Monterosso al Mare is one of the five villages in Cinque Terre (meaning 'Five Lands'), a coastal area within Liguria. The coastline, the villages, and the surrounding hillsides are all part of the Cinque Terre National Park a UNESCO World Heritage Site.
Cinque Terre is mentioned in documents dating to the 11th century. Monterosso and Vernazza were settled first and the other villages grew later, whilst within the territory of the Republic of Genoa.
Monterosso al Mare is located at the center of a small natural gulf, protected by a small artificial reef. In the west part of the original village, beyond the hill of the Capuchins, it is the village of Fegina, natural expansion and characterized by a relatively modern tourist resort facility compared to the ancient village that is reachable through a tunnel of a few tens of meters.
The town is divided into two distinct parts: the old town and the new town. The two areas are divided by a single tunnel that caters to pedestrians and the very few cars in the town.
The beach at Monterosso runs along most of the coast line and is well used by tourists and locals. The beach is the only extensive sand beach in the Cinque Terre. Monterosso is a small town overrun by tourists in the summer months.References:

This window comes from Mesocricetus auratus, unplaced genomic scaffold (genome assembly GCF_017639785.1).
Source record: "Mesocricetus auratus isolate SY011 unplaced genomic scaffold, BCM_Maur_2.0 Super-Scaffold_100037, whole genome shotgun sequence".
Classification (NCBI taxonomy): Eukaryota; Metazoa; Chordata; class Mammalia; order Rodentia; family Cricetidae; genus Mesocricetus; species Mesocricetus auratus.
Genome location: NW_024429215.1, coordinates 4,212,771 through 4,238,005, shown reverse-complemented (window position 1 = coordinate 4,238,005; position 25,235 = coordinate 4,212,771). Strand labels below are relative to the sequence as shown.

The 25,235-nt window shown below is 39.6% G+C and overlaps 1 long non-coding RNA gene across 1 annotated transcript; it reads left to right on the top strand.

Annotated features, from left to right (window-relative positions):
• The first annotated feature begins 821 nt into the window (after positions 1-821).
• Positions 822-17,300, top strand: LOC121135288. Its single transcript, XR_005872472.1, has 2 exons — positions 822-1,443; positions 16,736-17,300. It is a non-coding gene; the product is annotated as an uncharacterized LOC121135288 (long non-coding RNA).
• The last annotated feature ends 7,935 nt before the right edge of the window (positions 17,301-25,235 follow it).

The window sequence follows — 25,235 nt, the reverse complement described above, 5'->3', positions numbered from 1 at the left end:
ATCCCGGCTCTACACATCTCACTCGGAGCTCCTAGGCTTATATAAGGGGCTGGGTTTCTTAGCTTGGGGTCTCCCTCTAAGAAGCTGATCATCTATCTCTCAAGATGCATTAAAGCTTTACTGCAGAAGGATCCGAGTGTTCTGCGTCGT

Tyniec Benedictine abbey was founded by King Casimir the Restorer probably around 1044. Casimir decided to rebuild the newly established Kingdom of Poland, after a Pagan rebellion and a disastrous Czech raid of Duke Bretislaus I (1039). The Benedictines, invited to Tyniec by the King, were tasked with restoring order as well as cementing the position of the State and the Church. First Tyniec Abbot was Aaron, who became the Bishop of Kraków. Since there is no conclusive evidence to support the foundation date as 1040, some historians claim that the abbey was founded by Casimir the Restorer’ son, King Boleslaw II the Generous.
In the second half of the 11th century, a complex of Romanesque buildings was completed, consisting of a basilica and the abbey. In the 14th century, it was destroyed in Tatar and Czech raids, and in the 15th century it was rebuilt in Gothic style. Further remodelings took place in the 17th and 18th centuries, first in Baroque, then in Rococo style. The abbey was partly destroyed in the Swedish invasion of Poland, and soon afterwards was rebuilt, with a new library. Further destruction took place during the Bar Confederation, when Polish rebels turned the abbey into their fortress.
In 1816, Austrian authorities liquidated the abbey, and in 1821-1826, it was the seat of the Bishop of Tyniec, Grzegorz Tomasz Ziegler. The monks, however, did not return to the abbey until 1939, and in 1947, remodelling of the neglected complex was initiated. In 1968, the Church of St. Peter and Paul was once again named the seat of the abbot. The church itself consists of a Gothic presbytery and a Baroque main nave. Several altars were created by an 18th-century Italian sculptor Francesco Placidi. The church also has a late Baroque pulpit by Franciszek Jozef Mangoldt.